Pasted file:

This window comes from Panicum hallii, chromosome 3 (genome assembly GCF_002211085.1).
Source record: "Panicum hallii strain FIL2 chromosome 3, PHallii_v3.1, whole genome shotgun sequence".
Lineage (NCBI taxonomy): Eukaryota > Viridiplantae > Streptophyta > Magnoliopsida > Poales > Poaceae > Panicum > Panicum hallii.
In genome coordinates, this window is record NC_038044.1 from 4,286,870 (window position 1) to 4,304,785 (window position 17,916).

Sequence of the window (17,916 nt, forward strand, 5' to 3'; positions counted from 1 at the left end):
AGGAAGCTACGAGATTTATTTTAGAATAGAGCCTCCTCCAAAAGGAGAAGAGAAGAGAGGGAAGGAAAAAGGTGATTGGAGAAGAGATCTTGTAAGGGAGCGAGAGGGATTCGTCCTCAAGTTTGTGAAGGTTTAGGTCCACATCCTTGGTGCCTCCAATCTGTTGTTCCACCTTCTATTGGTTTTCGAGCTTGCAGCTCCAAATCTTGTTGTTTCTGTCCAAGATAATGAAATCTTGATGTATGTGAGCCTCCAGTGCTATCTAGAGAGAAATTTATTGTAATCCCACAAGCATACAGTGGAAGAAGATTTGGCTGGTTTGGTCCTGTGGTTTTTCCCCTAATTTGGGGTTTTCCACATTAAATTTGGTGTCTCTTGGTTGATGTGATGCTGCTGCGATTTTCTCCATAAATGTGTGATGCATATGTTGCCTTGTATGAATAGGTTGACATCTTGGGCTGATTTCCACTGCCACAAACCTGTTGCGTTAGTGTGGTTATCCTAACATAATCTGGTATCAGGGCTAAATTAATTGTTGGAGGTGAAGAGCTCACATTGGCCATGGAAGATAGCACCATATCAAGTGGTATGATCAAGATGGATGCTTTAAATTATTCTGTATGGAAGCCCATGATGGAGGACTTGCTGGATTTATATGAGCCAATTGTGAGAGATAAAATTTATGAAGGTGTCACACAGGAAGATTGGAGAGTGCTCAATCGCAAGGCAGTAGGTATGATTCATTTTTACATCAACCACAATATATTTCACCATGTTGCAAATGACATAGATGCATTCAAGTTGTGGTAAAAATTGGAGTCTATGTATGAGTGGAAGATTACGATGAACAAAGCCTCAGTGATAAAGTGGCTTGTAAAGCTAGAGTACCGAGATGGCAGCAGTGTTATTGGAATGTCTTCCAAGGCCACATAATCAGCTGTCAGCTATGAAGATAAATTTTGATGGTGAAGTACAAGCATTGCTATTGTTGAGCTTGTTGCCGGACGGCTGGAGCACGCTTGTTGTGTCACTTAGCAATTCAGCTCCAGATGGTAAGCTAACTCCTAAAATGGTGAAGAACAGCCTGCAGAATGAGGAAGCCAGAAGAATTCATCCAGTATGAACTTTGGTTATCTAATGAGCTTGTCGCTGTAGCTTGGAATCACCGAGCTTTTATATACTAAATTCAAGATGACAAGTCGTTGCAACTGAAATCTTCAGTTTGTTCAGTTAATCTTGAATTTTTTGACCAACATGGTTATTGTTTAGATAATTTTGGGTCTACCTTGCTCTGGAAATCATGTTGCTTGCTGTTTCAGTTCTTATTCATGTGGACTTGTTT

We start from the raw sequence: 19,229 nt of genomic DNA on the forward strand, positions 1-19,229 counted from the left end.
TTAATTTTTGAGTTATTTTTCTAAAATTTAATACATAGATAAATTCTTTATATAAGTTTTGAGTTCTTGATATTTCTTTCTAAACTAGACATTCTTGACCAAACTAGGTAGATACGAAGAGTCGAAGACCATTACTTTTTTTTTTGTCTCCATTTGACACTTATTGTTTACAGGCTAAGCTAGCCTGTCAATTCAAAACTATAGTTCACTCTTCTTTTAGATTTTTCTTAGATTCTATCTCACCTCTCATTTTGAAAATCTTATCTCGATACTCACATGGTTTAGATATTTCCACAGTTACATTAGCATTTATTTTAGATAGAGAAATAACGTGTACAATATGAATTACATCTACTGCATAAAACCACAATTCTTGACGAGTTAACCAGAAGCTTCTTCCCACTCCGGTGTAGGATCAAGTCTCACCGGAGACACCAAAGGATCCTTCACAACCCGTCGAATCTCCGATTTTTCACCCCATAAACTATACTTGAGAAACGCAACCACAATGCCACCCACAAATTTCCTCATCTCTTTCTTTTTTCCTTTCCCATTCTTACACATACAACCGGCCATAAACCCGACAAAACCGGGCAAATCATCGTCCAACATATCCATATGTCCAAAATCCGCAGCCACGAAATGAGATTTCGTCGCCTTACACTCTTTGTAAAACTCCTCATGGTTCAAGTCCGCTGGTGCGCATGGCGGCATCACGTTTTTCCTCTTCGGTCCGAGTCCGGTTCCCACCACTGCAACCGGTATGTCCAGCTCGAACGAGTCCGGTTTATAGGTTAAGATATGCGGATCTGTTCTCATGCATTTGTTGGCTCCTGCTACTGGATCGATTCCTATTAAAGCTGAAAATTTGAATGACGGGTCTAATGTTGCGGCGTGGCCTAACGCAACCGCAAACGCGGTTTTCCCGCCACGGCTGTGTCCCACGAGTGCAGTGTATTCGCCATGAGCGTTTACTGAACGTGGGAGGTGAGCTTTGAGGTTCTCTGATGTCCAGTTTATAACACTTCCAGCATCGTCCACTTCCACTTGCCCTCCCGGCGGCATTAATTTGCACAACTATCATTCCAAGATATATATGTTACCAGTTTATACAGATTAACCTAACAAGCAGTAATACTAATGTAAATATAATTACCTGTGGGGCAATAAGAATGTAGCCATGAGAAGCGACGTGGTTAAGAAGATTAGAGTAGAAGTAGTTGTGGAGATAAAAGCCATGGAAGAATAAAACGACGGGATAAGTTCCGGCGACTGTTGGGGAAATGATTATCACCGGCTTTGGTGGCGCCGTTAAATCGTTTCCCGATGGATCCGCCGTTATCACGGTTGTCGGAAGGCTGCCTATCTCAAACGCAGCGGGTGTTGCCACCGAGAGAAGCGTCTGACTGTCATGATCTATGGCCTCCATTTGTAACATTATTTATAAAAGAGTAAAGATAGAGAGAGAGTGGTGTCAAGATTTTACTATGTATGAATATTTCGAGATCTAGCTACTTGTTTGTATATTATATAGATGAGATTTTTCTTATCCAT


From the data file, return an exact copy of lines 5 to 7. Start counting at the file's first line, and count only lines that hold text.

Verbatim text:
Sequence of the window (17,916 nt, forward strand, 5' to 3'; positions counted from 1 at the left end):
AGGAAGCTACGAGATTTATTTTAGAATAGAGCCTCCTCCAAAAGGAGAAGAGAAGAGAGGGAAGGAAAAAGGTGATTGGAGAAGAGATCTTGTAAGGGAGCGAGAGGGATTCGTCCTCAAGTTTGTGAAGGTTTAGGTCCACATCCTTGGTGCCTCCAATCTGTTGTTCCACCTTCTATTGGTTTTCGAGCTTGCAGCTCCAAATCTTGTTGTTTCTGTCCAAGATAATGAAATCTTGATGTATGTGAGCCTCCAGTGCTATCTAGAGAGAAATTTATTGTAATCCCACAAGCATACAGTGGAAGAAGATTTGGCTGGTTTGGTCCTGTGGTTTTTCCCCTAATTTGGGGTTTTCCACATTAAATTTGGTGTCTCTTGGTTGATGTGATGCTGCTGCGATTTTCTCCATAAATGTGTGATGCATATGTTGCCTTGTATGAATAGGTTGACATCTTGGGCTGATTTCCACTGCCACAAACCTGTTGCGTTAGTGTGGTTATCCTAACATAATCTGGTATCAGGGCTAAATTAATTGTTGGAGGTGAAGAGCTCACATTGGCCATGGAAGATAGCACCATATCAAGTGGTATGATCAAGATGGATGCTTTAAATTATTCTGTATGGAAGCCCATGATGGAGGACTTGCTGGATTTATATGAGCCAATTGTGAGAGATAAAATTTATGAAGGTGTCACACAGGAAGATTGGAGAGTGCTCAATCGCAAGGCAGTAGGTATGATTCATTTTTACATCAACCACAATATATTTCACCATGTTGCAAATGACATAGATGCATTCAAGTTGTGGTAAAAATTGGAGTCTATGTATGAGTGGAAGATTACGATGAACAAAGCCTCAGTGATAAAGTGGCTTGTAAAGCTAGAGTACCGAGATGGCAGCAGTGTTATTGGAATGTCTTCCAAGGCCACATAATCAGCTGTCAGCTATGAAGATAAATTTTGATGGTGAAGTACAAGCATTGCTATTGTTGAGCTTGTTGCCGGACGGCTGGAGCACGCTTGTTGTGTCACTTAGCAATTCAGCTCCAGATGGTAAGCTAACTCCTAAAATGGTGAAGAACAGCCTGCAGAATGAGGAAGCCAGAAGAATTCATCCAGTATGAACTTTGGTTATCTAATGAGCTTGTCGCTGTAGCTTGGAATCACCGAGCTTTTATATACTAAATTCAAGATGACAAGTCGTTGCAACTGAAATCTTCAGTTTGTTCAGTTAATCTTGAATTTTTTGACCAACATGGTTATTGTTTAGATAATTTTGGGTCTACCTTGCTCTGGAAATCATGTTGCTTGCTGTTTCAGTTCTTATTCATGTGGACTTGTTT

We start from the raw sequence: 19,229 nt of genomic DNA on the forward strand, positions 1-19,229 counted from the left end.